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  • Writer's pictureA. Christine Davis, CPA/CFF, CVA, CGMA

How to Value Your Business Using the Income Approach

Updated: May 27, 2021


As an entrepreneur, it is helpful, if not necessary, to know the estimated value of your company, even if you're not ready to sell. You've worked hard to establish your industry foothold and may intend to take on a business partner or sell somewhere down the road. Even if you don't have such plans, for the typical business owner, the business represents not only the present, but also the future. For that reason alone, it's important to not only have an idea of how much your company is worth but also a realistic basis for it.


Still, an estimated business value is not so cut and dried. A business is ultimately worth as much as a potential buyer is willing to pay. Even so, getting to an agreed-upon number may depend upon the buyer's and seller's ability to agree to a common valuation method and the assumptions used. There are three widely accepted methods of valuing a business: the asset-based approach, the income approach, and the market approach. The discussion below focuses on the income approach. It is intended to be an overview and has been simplified for illustrative purposes. Income Approach Operating companies with profitable operations, like a retail business, a restaurant or a manufacturing company, are best suited for this valuation approach. While the asset-based approach starts with your balance sheet, the income approach starts with your income statement (also known as the profit and loss statement). Your business value is determined by estimating the net income you expect to make through some future point and then recalculating that cash flow in terms of today's dollar values (also known as the present value). There are two common ways to apply this valuation approach and we'll detail each below: the discounted earnings/cash flow (DCF) and capitalization of earnings methods. Discounted Earnings/Cash Flow (DCF) This method calculates a company's expected earnings stream or cash flow over some time horizon, five years for example. Your forecasting skills will have a significant impact on the overall end value. For this reason, it's important to carefully select your assumptions. Take growth rate from year to year, for instance. Do you expect five percent growth? Or zero? Then, what discount rate will you use? What about the capitalization rate? The numbers you select will have a considerable impact on your estimated business value. The more realistic your chosen variables, the more reasonable your estimation will be. The basic steps for the DCF method are:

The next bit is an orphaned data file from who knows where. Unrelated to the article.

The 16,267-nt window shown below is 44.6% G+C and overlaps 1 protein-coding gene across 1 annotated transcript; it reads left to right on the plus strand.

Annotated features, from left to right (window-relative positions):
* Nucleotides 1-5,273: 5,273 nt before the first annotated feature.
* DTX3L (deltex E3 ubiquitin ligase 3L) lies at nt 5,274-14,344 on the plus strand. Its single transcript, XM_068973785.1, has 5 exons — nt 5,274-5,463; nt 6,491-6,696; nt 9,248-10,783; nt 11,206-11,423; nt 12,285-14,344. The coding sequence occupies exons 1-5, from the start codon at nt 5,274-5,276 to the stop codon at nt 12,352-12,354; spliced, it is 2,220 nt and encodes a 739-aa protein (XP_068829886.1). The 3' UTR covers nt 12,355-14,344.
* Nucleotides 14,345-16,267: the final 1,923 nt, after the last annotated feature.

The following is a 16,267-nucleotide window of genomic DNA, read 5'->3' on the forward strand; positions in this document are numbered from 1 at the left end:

1. Obtain or prepare a forecast of net cash flows for the next five years;

  2. Calculate your "terminal" or "residual" value. This is usually equivalent to the fifth year's forecast, which is then projected into perpetuity, then divided by a capitalization rate;

  3. Using an appropriate discount rate, calculate the present value of the five-year forecast;

  4. Using the capitalization rate, calculate the present value of the terminal value;

  5. Sum up the two present values and deduct the amount of any existing interest­ bearing debt. The result is the estimated value of your business.


  • A look at an illustration can help clarify how this valuation method works. In the example below, we selected differing discount and capitalization rates; the difference between the two numbers relates to the 5% estimated annual growth that's shown. Illustration - In our example, the estimated business value is $1,669.470:

Assumptions:

  • Year one of the forecast cash flows below is the year following the valuation date

  • After-tax discount rate is 12.71%

  • After-tax capitalization rate is 7.45%

  • There is interest-bearing debt of $371,000

1. Obtain or prepare forecast of future cash flow for the next fiveyears:


After-tax cash flow to be received at the end of: Year1 $314,051

Year2 82,743

Year3 132,297

Year4 132,336

Year5 187,154 2. Calculate the terminal value:

  • $2,512,129 (Year 5, $187,154 divided by 7.45%)

3. Calculate the present value of the forecast net cash flows: End of Net Cash Flow Present Value Factor (12.71%) Present Value

Year 1 $ 314,051 0.94 193 $295,814

Year2 82,743 0.83571 69,149

Year3 132,297 0.74147 98,094

Year4 132,336 0.65786 87,059

Years 187,154 0.58367 109,236

$659,352 4. Calculate the present value of the terminal value:

End of Terminal Flow Present Value Factor (12.71 %) Present Value


Year5 $2,512,129 0.54978 $ 1,381,118


5. Add both present values and deduct interest-bearing debt to arrive at the estimated business value:


PV of forecast cash flows $ 659,352

PV of terminal value 1,381,118

$ 2,040,470

Deduct: Interest-bearing debt (371,000)

Value of business $1,669,470



The DCF method is suitable for business owners who expect their company to experience rapid or unpredictable growth in future years.


Capitalization of Earnings


The capitalization of earnings method is appropriate for business owners who expect a steady growth trajectory or to anticipate minimal fluctuation in earnings. This method doesn't distinguish between earnings variations in future years; instead, it assumes that profits will be steady from year to year. Once that steady earnings number is determined, it is discounted to present value by using an appropriate capitalization rate.


In theory, your estimated value under the DCF method should approximate your estimated value under the capitalization of earnings method, so long as your company's earnings are expected to grow at a constant rate. Even if you expect a steady growth rate, the DCF is more suitable if you'd rather use specific revenue or expense amounts in your forecast.

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